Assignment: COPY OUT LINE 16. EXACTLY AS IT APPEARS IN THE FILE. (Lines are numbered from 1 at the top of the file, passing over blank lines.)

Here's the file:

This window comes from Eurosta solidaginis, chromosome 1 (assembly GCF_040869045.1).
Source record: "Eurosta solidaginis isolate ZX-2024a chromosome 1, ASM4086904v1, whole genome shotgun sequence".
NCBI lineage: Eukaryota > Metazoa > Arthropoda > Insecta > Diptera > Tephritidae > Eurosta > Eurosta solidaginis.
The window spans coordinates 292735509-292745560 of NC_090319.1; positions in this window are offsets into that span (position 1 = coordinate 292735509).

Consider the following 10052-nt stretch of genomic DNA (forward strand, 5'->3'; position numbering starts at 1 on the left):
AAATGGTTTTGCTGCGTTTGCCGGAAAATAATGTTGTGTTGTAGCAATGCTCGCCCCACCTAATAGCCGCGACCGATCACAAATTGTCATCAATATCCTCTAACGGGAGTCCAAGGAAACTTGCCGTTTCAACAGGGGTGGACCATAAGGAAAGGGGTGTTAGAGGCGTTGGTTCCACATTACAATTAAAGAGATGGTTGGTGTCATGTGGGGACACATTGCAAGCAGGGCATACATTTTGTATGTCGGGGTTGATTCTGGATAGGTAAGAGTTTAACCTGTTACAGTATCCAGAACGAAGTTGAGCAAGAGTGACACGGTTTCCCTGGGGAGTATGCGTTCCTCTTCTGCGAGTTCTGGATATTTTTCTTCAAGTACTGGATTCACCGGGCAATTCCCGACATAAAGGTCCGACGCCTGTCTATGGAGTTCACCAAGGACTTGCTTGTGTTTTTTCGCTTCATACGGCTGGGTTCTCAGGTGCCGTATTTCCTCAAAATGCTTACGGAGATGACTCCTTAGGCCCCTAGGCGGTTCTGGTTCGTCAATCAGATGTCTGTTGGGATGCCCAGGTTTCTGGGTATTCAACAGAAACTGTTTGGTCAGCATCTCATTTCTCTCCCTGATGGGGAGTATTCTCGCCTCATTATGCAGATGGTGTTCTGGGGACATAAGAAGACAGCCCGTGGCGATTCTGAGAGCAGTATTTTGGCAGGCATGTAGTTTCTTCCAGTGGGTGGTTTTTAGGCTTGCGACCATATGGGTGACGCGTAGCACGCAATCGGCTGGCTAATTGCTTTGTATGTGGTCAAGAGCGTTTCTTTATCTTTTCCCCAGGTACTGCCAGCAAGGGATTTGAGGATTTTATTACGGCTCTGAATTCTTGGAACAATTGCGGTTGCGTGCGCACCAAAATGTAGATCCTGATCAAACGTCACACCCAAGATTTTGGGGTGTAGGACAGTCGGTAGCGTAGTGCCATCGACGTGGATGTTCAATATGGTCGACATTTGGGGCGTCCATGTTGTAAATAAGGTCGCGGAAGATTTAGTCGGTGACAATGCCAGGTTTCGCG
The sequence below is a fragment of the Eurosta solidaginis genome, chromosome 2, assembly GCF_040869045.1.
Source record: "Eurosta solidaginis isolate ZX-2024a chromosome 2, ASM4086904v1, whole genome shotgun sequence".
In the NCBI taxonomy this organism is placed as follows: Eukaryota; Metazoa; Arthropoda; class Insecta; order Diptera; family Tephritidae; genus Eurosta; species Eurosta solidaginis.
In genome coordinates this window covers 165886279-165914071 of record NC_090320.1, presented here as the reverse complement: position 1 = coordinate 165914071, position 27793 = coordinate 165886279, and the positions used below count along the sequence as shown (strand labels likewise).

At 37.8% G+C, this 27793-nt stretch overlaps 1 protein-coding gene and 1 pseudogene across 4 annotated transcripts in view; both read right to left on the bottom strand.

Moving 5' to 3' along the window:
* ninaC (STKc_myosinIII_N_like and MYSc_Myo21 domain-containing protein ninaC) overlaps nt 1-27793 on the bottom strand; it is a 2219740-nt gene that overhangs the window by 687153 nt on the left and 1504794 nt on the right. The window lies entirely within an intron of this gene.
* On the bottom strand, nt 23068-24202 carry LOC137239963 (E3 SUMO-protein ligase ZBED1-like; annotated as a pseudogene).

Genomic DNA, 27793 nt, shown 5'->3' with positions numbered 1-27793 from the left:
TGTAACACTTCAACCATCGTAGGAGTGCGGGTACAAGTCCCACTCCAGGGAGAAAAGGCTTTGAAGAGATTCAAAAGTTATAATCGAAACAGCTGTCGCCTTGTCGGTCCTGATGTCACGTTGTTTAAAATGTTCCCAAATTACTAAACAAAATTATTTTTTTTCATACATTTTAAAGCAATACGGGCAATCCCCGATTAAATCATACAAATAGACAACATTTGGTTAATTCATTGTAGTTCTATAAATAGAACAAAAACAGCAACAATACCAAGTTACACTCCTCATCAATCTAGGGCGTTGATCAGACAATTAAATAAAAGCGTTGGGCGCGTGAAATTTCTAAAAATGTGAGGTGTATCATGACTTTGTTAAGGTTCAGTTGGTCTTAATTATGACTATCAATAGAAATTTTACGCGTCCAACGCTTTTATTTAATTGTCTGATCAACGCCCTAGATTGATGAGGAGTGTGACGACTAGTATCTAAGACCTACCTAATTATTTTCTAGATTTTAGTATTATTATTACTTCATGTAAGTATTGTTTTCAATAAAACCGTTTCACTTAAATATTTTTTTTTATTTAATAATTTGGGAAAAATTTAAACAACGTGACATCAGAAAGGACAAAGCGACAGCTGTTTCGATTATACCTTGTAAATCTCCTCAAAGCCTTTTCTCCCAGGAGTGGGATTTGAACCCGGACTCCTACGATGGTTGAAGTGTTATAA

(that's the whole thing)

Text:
TGTAACACTTCAACCATCGTAGGAGTGCGGGTACAAGTCCCACTCCAGGGAGAAAAGGCTTTGAAGAGATTCAAAAGTTATAATCGAAACAGCTGTCGCCTTGTCGGTCCTGATGTCACGTTGTTTAAAATGTTCCCAAATTACTAAACAAAATTATTTTTTTTCATACATTTTAAAGCAATACGGGCAATCCCCGATTAAATCATACAAATAGACAACATTTGGTTAATTCATTGTAGTTCTATAAATAGAACAAAAACAGCAACAATACCAAGTTACACTCCTCATCAATCTAGGGCGTTGATCAGACAATTAAATAAAAGCGTTGGGCGCGTGAAATTTCTAAAAATGTGAGGTGTATCATGACTTTGTTAAGGTTCAGTTGGTCTTAATTATGACTATCAATAGAAATTTTACGCGTCCAACGCTTTTATTTAATTGTCTGATCAACGCCCTAGATTGATGAGGAGTGTGACGACTAGTATCTAAGACCTACCTAATTATTTTCTAGATTTTAGTATTATTATTACTTCATGTAAGTATTGTTTTCAATAAAACCGTTTCACTTAAATATTTTTTTTTATTTAATAATTTGGGAAAAATTTAAACAACGTGACATCAGAAAGGACAAAGCGACAGCTGTTTCGATTATACCTTGTAAATCTCCTCAAAGCCTTTTCTCCCAGGAGTGGGATTTGAACCCGGACTCCTACGATGGTTGAAGTGTTATAA